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Slow Books: Spring Recommendations

The Slow Books curators have hand-picked recommended readings to add to your spring reading list! Below you’ll find a list of books that pair well with the issues that we’re talking about and celebrating each month at Slow Food. 

Click the book covers below to go to find them on the Slow Food USA Bookshop page. Bookshop.org sources from local independently owned bookstores to secure your title, and by purchasing through the Slow Food USA affiliate page, you are also supporting our organization at the same time (everybody wins)!

February

Black History Month + Slow Seed

Parable of the Sower
by Octavia Butler

Though it may not seem related to food at the outset, this vibrant, racing apocalyptic tale is, at its heart, about food sovereignty and security. Octavia Butler is a magician with words—it is one of the few books in recent years that I have read cover to cover in one sitting. Parable of the Sower is an epic cross-country adventure and a story of community and resilience.

Recommended by Cedar Schimke

March

Women’s History Month

Heirloom Kitchen: Heritage Recipes and Family Stories from the Tables of Immigrant Women
by Anna Francese Gass

In Heirloom Kitchen, Anna brings together the stories and dishes of forty strong, exceptional women, all immigrants to the United States, whose heirloom recipes have helped shape the landscape of American food. In addition to the recipes, these women share their recollections of coming to America—stories of hardship and happiness—that illuminate the power of food, and how cooking became a comfort and a respite in a new land for these women, as well as a tether to their native cultural identities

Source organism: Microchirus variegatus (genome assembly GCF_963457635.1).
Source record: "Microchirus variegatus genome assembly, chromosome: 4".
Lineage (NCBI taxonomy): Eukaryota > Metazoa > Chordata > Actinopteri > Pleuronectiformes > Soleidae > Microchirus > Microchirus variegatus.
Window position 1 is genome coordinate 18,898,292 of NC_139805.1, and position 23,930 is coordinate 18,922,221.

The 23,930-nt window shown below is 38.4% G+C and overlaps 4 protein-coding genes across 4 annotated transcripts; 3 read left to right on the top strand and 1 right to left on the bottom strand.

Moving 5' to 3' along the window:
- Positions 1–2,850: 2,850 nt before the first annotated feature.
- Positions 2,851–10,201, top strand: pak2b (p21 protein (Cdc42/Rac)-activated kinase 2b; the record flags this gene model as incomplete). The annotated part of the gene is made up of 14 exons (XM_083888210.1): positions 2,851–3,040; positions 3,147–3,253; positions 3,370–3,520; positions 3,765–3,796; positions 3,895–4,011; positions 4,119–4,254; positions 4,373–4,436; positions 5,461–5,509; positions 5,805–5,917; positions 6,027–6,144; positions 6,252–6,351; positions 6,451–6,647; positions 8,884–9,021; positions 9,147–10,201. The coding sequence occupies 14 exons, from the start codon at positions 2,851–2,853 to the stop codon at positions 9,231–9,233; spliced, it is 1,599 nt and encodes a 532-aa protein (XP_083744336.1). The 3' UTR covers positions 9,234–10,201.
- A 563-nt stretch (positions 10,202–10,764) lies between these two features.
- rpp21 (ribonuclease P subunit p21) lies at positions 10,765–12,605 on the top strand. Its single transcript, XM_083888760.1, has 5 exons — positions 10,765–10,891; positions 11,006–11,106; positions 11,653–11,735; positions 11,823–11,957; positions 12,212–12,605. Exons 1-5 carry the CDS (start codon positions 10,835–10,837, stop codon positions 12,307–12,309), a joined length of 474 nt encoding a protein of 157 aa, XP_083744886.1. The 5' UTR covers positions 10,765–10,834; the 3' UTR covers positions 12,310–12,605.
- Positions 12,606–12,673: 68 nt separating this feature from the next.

Recommended by Margaret Woodruff

Women’s History Month

What She Ate: Six Remarkable Women and the Food That Tells Their Stories 
by Laura Shapiro

A culinary historian’s short takes on six famous women through the lens of food and cooking—what they ate and how their attitudes toward food offer surprising new insights into their lives.

It’s a lively and unpredictable array of women; what they have in common with one another (and us) is a powerful relationship with food. They include Dorothy Wordsworth, whose food story transforms our picture of the life she shared with her famous poet brother; Rosa Lewis, the Edwardian-era Cockney caterer who cooked her way up the social ladder; Eleanor Roosevelt, First Lady and rigorous protector of the worst cook in White House history; Eva Braun, Hitler’s mistress, who challenges our warm associations of food, family, and table; Barbara Pym, whose witty books upend a host of stereotypes about postwar British cuisine; and Helen Gurley Brown, the editor of Cosmopolitan, whose commitment to “having it all” meant having almost nothing on the plate except a supersized portion of diet gelatin.

Recommended by Margaret Woodruff

Women’s History Month

Women on Food: Charlotte Druckman and 115 Writers, Chefs, Critics, Television Stars, and Eaters
by Charlotte Druckman